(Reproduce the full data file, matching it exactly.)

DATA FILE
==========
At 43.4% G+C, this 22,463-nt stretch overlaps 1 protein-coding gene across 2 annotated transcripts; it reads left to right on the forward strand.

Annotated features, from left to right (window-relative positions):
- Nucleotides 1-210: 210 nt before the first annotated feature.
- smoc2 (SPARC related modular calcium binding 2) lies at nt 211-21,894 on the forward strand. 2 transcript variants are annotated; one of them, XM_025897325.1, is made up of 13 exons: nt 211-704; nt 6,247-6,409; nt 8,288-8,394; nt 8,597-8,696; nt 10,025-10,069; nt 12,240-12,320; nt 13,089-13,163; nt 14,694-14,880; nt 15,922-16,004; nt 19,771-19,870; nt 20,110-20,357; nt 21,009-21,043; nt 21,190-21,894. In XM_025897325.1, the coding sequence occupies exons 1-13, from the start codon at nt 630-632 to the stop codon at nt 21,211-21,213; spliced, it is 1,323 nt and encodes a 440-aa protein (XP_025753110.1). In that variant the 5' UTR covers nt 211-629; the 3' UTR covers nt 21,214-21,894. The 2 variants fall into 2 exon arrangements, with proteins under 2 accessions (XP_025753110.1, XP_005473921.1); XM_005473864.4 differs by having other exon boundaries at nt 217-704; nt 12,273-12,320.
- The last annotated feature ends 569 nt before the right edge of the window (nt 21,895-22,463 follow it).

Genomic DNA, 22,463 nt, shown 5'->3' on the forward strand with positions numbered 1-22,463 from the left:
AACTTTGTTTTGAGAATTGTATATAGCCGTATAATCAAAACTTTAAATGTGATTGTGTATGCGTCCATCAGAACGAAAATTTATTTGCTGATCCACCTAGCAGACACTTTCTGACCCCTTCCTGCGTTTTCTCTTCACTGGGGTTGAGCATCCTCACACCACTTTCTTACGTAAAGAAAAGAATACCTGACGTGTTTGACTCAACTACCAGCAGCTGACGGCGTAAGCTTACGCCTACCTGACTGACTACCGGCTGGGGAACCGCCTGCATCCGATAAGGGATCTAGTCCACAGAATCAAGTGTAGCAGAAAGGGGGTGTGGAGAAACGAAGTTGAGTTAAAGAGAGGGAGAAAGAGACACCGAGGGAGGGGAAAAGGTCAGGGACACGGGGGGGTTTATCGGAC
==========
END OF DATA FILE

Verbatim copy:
At 43.4% G+C, this 22,463-nt stretch overlaps 1 protein-coding gene across 2 annotated transcripts; it reads left to right on the forward strand.

Annotated features, from left to right (window-relative positions):
- Nucleotides 1-210: 210 nt before the first annotated feature.
- smoc2 (SPARC related modular calcium binding 2) lies at nt 211-21,894 on the forward strand. 2 transcript variants are annotated; one of them, XM_025897325.1, is made up of 13 exons: nt 211-704; nt 6,247-6,409; nt 8,288-8,394; nt 8,597-8,696; nt 10,025-10,069; nt 12,240-12,320; nt 13,089-13,163; nt 14,694-14,880; nt 15,922-16,004; nt 19,771-19,870; nt 20,110-20,357; nt 21,009-21,043; nt 21,190-21,894. In XM_025897325.1, the coding sequence occupies exons 1-13, from the start codon at nt 630-632 to the stop codon at nt 21,211-21,213; spliced, it is 1,323 nt and encodes a 440-aa protein (XP_025753110.1). In that variant the 5' UTR covers nt 211-629; the 3' UTR covers nt 21,214-21,894. The 2 variants fall into 2 exon arrangements, with proteins under 2 accessions (XP_025753110.1, XP_005473921.1); XM_005473864.4 differs by having other exon boundaries at nt 217-704; nt 12,273-12,320.
- The last annotated feature ends 569 nt before the right edge of the window (nt 21,895-22,463 follow it).

Genomic DNA, 22,463 nt, shown 5'->3' on the forward strand with positions numbered 1-22,463 from the left:
AACTTTGTTTTGAGAATTGTATATAGCCGTATAATCAAAACTTTAAATGTGATTGTGTATGCGTCCATCAGAACGAAAATTTATTTGCTGATCCACCTAGCAGACACTTTCTGACCCCTTCCTGCGTTTTCTCTTCACTGGGGTTGAGCATCCTCACACCACTTTCTTACGTAAAGAAAAGAATACCTGACGTGTTTGACTCAACTACCAGCAGCTGACGGCGTAAGCTTACGCCTACCTGACTGACTACCGGCTGGGGAACCGCCTGCATCCGATAAGGGATCTAGTCCACAGAATCAAGTGTAGCAGAAAGGGGGTGTGGAGAAACGAAGTTGAGTTAAAGAGAGGGAGAAAGAGACACCGAGGGAGGGGAAAAGGTCAGGGACACGGGGGGGTTTATCGGAC